The first use of what became the classic Greek alphabet remains unknown. By the time it was attested for in general use in the 8th century BC it was already divided into a western and eastern variety, from which the Etruscan/Latin alphabets and the later Greek alphabet came respectively. What is today referred to as the Greek alphabet was originally the Phoenician alphabet borrowed to spell Greek words, with some originally Semitic consonantal letters -- such as aleph (Greek Alpha = A), he (Greek Epsilon = E), and 'ayin (Greek Omicron = O) -- used to represent Greek vowels. The creation of true vowel letters was the most revolutionary linguistic contribution of the Greeks to the development of the alphabet. (For the early forms of the letters, the full complement of letters, and the first inscriptions, see the article Greek alphabet.)
As the utility of an alphabet became evident, local varieties (sometimes called "epichoric" ) came into use. The early Attic alphabet still did not distinguish between long and short vowels (i.e. ε and η, ο and ω). It lacked the letters Ψ (psi) and Ξ (xi), using ΦΣ and ΧΣ instead. Lower case letters (α, β, γ, etc.) and iota subscript (a mediaeval invention) were still far in the future. Digamma (no longer in use in the Classical period) stood for a W.
Meanwhile in Ionia across the Aegean, a new Ionic form of the Attic alphabet was coming into being. It distinguished between long and short o (Ω and Ο) and stopped using Η (eta) to mark the rough breathing (i.e. H sound). Instead it created a sign for a long e with it, keeping the letter Ε for the short e. The digamma dropped out, and Ψ and Ξ came into existence, bringing the Attic alphabet to its classic 24-letter form. By 403 BCE, the by now internationally experienced city-state of Athens had perceived a need to standardize the alphabet, so it officially adopted the Ionic alphabet in that year. Many other cities had already adopted it.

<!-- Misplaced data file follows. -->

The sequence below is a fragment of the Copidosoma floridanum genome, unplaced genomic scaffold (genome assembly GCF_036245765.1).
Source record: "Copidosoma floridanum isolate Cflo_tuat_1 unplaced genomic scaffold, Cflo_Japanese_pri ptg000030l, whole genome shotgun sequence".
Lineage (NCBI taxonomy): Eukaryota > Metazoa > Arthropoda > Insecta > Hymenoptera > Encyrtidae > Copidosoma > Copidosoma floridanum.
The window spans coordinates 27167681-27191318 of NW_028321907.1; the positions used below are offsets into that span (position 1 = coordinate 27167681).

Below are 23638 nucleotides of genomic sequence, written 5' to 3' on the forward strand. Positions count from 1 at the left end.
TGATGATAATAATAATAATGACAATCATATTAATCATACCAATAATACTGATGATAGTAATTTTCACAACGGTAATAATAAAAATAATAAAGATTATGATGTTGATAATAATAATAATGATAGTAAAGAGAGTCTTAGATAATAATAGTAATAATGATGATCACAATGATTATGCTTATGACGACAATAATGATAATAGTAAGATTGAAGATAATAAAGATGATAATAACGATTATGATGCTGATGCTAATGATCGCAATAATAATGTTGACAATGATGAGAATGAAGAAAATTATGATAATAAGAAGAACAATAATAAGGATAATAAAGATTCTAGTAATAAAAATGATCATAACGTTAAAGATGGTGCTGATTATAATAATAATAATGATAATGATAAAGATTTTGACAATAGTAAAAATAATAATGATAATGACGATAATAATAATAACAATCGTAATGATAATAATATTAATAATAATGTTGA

When the ordinary citizen of Ancient Greece read inscriptions and the educated Greek read literature, what they saw was an all upper case Ionic alphabet: Α, Β, Γ, Δ, etc. By the time lower case letters, iota subscripts, accent marks, rough or smooth breathing marks over letters, and punctuation appeared in written Greek in the Middle Ages, Attic Greek writings had not been produced by native speakers for some centuries. Ancient Attic literature as published today thus makes use of a number of such non-ancient features. Uninformed modern readers might think that what they see on the page is the writing system exactly as the ancient Greeks used it in Classical Greece, but it is really Ancient Greek as transcribed by mediaeval Byzantine scribes.
The plural is the same in both cases: gnomai and theai, but other sound changes were more important in its formation. For example, original -as in the nominative plural was replaced by the diphthong, -ai, which did not undergo the change of a to e. In the few a-stem masculines, the genitive singular follows the o-declension: stratiotēs, stratiotou, stratiotēi, etc.
In the o-, omicron- or second declension, mainly masculines (but some feminines), the stem ends in o or e, which is composed in turn of a root plus the thematic vowel, an o or e in Indo-European ablaut series parallel to similar formations of the verb. It is the equivalent of the Latin second declension. The alternation of Greek -os and Latin -us in the nominative singular is familiar to readers of Greek and Latin.
In Attic Greek an original genitive singular ending *-osyo after losing the s (as happens in all the dialects) lengthens the stem o to the spurious diphthong -ou (see above under Phonology, Vowels): logos "the word", logou from *logosyo, "of the word". The dative plural of Attic-Ionic had -oisi, which appears in early Attic but simplifies to -ois in later": anthropois "to or for the men".